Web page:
In fact, the little guys will always outperform the professionals, so long as they don't try to compete
To many, the prosecution of hedge fund chief Raj Rajaratnam was final evidence that the glory days of the small individual investor had passed. We already knew that amateur investors lacked the resources to match the research efforts of sophisticated institutions and hedge funds. The rise of automated trading systems that continually scan the markets and trade in time frames approaching microseconds introduced another dimension to the market that was well beyond the reach of individual investors. Then, we learned that well-connected hedge fund managers were paying for market information in surreptitious deals of which individual investors knew nothing at the time.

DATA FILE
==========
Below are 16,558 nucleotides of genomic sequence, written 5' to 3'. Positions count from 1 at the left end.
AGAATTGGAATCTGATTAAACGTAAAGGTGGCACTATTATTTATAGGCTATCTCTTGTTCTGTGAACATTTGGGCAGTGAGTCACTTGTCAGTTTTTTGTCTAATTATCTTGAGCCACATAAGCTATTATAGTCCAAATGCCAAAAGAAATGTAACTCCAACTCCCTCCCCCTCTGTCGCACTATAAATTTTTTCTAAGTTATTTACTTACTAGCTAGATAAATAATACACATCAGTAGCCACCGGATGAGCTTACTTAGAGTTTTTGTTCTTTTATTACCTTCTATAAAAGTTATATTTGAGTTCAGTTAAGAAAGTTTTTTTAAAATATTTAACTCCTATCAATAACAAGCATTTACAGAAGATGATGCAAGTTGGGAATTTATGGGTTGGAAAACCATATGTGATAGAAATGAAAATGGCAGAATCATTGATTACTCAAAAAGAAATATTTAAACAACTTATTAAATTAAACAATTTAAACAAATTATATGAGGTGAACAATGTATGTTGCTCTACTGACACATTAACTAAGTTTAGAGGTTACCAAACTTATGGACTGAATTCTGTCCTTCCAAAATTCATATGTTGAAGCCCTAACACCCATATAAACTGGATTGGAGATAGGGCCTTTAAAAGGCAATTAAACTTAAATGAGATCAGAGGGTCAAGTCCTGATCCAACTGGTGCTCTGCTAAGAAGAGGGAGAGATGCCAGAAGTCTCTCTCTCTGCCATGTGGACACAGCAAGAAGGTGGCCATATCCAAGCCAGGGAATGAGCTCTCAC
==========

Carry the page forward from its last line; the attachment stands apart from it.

It is not surprising that many individual investors, and many pundits as well, concluded that the best course of action was to put one's money with a sophisticated hedge fund or go home. Amateurs could no longer possibly compete effectively in the modern marketplace.
Such views, though intuitively appealing, turn out to be completely wrong. In fact, if individual investors accept their limitations and act wisely, they will always outperform active professional investors on average! Furthermore, this surprising conclusion does not depend on complex economic arguments involving market efficiency or rationality: it is a direct result of basic arithmetic. A simple example illustrates why amateur investors should not despair.